Staying in the North East for a few days we had half an afternoon to spare and decided to spend a couple of hours inTynemouth.
Tynemouth is readily accessible being half-an-hour from centralNewcastle-upon-Tyne on the Tyneside Metro. It has its own station which the Metro took over from the original railway station. That building is late Victorian (opened 1882) and it now has Grade II listed status. The railway which was the means of bringing thousands of seaside trippers to the coast and it must have greatly contributed toTynemouth’s prosperity. Arriving on a May day with the sunshine coming through the skylights the Victorian ironwork made a striking and most favourable impression.
The town itself is well-kept having a wide high street with parking in the middle and tasteful shops and restaurants either side. As we passed through in late afternoon pupils in the uniform of the King’s school were just coming out at the end of the school day. The school was named after the three Kings buried inTynemouth and amongst its famous alumni is Stan Laurel of Laurel and Hardy who starred in many silent films, and with his partner Oliver Hardy unusually made a successful transition from silent films to the talkies. The education he received inTynemouth must have been good because many silent film stars could not cope with the entirely different acting skills that the talkies demanded.
It takes about ten minutes to walk from the station through the town to reach the coast. You come to a cliff-top with steps down to the beach which boasts a long stretch of flat sands extending in both directions from the headland walling off the next beach in the south to Cullercoats in the North. You can descend to the sands and walk to Cullercoats on them.
The municipality has thoughtfully provided benches both open and within a sheltered hut at the top of the cliff. This allows you to take a rest and look out to sea where you will see shipping passing by on theNorth Sea and some pleasure craft as well. It is a thoroughly agreeable thing to do from this high vantage point and time will pass quickly as you relax doing so. There is also a passenger service from the Tyne estuary to the continent, so you can watch these ships come over the horizon and glide into the estuary.
The beach itself offers sand and rock-pools and surf-boarding. Seen on a sunny May afternoon it was idyllic, with calm seas but enough breakers to make surfing worthwhile and several surfers were taking advantage of the opportunity. But of course sea and weather can be treacherous and in winter the gales can be severe. One of the local restaurateurs told us that a strong wind had blown away pier structures in Cullercoats and there are accounts of how building the harbour walls took several attempts due to weather damage.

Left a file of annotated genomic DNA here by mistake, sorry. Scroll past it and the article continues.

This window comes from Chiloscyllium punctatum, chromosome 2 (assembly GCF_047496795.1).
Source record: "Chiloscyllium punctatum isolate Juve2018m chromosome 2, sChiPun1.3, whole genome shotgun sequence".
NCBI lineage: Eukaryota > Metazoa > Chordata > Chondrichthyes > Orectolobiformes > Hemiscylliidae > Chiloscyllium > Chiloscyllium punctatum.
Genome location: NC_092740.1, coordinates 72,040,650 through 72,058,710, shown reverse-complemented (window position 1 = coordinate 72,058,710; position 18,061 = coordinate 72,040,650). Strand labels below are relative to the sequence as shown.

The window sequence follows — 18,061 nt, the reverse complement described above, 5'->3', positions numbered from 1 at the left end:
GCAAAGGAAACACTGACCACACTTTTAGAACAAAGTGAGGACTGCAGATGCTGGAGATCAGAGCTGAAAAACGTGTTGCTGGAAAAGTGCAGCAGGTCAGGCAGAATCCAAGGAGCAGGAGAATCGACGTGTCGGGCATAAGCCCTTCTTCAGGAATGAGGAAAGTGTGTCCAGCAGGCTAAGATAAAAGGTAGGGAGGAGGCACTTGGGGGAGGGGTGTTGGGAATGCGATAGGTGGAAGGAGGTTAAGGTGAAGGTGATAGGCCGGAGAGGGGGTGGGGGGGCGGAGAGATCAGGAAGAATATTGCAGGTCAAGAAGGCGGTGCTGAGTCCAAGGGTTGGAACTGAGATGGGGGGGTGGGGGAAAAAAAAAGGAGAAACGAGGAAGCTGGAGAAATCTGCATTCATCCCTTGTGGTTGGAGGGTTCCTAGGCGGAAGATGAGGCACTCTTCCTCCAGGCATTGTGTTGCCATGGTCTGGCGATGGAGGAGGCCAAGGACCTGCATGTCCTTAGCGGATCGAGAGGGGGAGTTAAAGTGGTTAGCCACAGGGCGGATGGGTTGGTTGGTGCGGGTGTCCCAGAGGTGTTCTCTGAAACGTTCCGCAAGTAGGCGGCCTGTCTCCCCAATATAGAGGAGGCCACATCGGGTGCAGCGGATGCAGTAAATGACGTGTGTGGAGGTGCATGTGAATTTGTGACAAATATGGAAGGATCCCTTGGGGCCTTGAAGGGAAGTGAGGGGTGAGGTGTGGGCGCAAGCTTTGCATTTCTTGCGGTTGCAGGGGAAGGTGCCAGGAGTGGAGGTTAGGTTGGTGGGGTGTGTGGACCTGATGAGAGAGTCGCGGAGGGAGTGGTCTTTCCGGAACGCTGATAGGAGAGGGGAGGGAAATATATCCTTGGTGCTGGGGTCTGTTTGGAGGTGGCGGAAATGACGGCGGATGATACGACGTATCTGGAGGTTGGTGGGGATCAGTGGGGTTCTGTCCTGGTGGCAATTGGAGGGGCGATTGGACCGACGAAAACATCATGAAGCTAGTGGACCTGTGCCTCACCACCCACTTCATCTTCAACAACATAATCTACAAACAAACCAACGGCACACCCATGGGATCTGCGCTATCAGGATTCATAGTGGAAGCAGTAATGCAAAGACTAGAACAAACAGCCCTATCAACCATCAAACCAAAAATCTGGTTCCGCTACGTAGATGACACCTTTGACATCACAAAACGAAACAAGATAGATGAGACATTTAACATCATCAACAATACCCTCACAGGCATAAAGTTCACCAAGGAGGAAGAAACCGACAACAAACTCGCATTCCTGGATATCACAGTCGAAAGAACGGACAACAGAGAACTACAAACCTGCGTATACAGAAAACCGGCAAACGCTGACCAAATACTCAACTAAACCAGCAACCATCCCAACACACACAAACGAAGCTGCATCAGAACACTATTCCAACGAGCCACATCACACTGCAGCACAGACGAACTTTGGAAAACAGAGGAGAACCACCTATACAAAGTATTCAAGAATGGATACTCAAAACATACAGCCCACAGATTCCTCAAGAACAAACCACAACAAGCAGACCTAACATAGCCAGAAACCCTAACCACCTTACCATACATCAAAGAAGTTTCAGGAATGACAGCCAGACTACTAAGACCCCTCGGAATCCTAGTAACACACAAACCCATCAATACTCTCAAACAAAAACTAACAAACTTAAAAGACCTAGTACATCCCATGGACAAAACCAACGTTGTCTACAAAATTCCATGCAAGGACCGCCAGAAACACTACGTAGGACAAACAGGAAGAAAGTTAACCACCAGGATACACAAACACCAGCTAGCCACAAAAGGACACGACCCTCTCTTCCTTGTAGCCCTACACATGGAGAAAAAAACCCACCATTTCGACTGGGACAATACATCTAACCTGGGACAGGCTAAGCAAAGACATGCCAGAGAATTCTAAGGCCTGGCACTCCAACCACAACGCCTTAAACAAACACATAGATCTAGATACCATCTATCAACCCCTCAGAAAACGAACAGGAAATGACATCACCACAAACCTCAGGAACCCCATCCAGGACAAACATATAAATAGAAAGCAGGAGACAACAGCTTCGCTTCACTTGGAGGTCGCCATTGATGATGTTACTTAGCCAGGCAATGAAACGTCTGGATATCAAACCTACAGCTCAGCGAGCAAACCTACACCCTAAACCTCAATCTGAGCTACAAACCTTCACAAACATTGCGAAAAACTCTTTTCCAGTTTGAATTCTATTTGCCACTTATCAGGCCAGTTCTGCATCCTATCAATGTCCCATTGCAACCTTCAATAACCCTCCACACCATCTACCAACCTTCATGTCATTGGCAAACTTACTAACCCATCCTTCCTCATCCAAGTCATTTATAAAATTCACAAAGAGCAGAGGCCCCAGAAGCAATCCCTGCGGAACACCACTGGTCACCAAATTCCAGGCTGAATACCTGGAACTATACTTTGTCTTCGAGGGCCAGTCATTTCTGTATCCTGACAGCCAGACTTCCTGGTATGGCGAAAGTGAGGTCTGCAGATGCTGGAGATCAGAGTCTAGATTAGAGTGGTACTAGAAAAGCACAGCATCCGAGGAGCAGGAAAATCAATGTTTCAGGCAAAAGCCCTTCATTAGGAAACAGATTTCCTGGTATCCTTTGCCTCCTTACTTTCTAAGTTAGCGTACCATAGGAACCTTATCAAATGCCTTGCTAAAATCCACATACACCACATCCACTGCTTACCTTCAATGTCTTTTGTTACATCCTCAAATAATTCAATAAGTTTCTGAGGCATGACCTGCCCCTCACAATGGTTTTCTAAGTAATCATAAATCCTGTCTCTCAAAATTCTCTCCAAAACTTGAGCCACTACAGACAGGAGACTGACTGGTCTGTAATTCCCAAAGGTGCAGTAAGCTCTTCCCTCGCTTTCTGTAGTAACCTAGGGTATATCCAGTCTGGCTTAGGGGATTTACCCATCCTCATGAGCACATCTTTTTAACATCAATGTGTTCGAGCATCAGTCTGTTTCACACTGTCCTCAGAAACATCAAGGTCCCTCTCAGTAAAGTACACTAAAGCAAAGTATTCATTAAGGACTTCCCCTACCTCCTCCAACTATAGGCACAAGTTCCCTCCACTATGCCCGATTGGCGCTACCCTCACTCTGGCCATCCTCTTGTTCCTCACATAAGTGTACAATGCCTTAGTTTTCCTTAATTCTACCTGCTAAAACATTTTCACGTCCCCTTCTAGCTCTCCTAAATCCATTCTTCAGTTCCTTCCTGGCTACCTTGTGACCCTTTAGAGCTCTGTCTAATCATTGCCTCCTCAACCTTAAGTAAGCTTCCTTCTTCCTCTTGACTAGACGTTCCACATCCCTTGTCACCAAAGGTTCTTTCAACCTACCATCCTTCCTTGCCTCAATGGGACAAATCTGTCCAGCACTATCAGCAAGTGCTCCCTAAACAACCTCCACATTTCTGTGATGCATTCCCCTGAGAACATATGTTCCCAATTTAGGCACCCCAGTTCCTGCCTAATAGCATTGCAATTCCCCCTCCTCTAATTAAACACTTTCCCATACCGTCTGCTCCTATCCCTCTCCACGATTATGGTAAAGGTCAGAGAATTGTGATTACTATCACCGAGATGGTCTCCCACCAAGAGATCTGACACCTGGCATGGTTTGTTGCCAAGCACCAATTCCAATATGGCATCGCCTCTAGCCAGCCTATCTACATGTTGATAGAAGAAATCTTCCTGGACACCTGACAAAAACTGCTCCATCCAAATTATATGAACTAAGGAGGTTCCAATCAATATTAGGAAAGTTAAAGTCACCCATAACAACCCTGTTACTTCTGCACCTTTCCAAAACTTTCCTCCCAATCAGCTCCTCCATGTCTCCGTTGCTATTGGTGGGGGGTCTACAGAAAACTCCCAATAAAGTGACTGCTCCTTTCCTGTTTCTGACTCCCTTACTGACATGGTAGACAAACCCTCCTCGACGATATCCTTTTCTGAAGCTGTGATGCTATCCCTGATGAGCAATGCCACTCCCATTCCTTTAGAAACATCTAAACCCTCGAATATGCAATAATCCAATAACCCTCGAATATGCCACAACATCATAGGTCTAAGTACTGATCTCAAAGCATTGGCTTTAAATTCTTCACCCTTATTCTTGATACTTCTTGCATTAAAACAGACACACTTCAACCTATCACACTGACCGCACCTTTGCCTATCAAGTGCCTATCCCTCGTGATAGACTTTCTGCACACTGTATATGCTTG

Looking down the coast you can see the two harbour walls each with a lighthouse at the end. The walls guard the Tyne estuary, the northern one extending from Tynemouth and the southern one from South Shields. The northern one is about 700m long and the southern one over a kilometre so the need for lighthouses comes as no surprise. Before you reach them, the other side of the rock pools is another beach facing King Edward’s Bay. This also has a wide stretch of flat sand, sheltered by the cliff on which the castle and the Priory were built.
Tynemouth is almost exactly due west of Denmark and therefore where you would arrive from Denmark having taken the shortest route. It was thus a natural target for Viking raids in the 9th century. The Priory was a cliff-top abbey and it was destroyed by the Vikings but rebuilt a couple of centuries later.
Around it, on top of the cliff, you see a castle with extensive defences built in to the hill side. This is an ideal defensive position because it combines good visibility looking out to sea, giving early warning of any marauding parties, with steep approaches that are natural strong defences. At the top now you see the ruins of the castle, the monastery and towards the sea the now disused buildings of the coastguard station. This functioned for 18 years and closed in 2001 when the Maritime and Coastguard agency introduced digital technology, transferring coastguard monitoring duties for this part of the coast to Bridlington, further down the coast inEast Yorkshire.
Unfortunately two hours was not enough time to go in to the Priory to explore the ruins. The Priory is now an English heritage site and it was just closing by the time we arrived. From the embankment, looking south it was impossible to miss the huge statue of another local famous person – Collingwood. Collingwood was Nelson’s second in command at the battle of Trafalgar and when Nelson was killed carried on the battle to destroy Napoleon’s fleet establishing that Britain really did rule the waves.
We noted the signs for the Maritime museum, but unfortunately time had run out and we had to return to the station. But Tynemouth made a strong impression on us as an interesting place with much to do. So no doubt, one day we will be back to do it.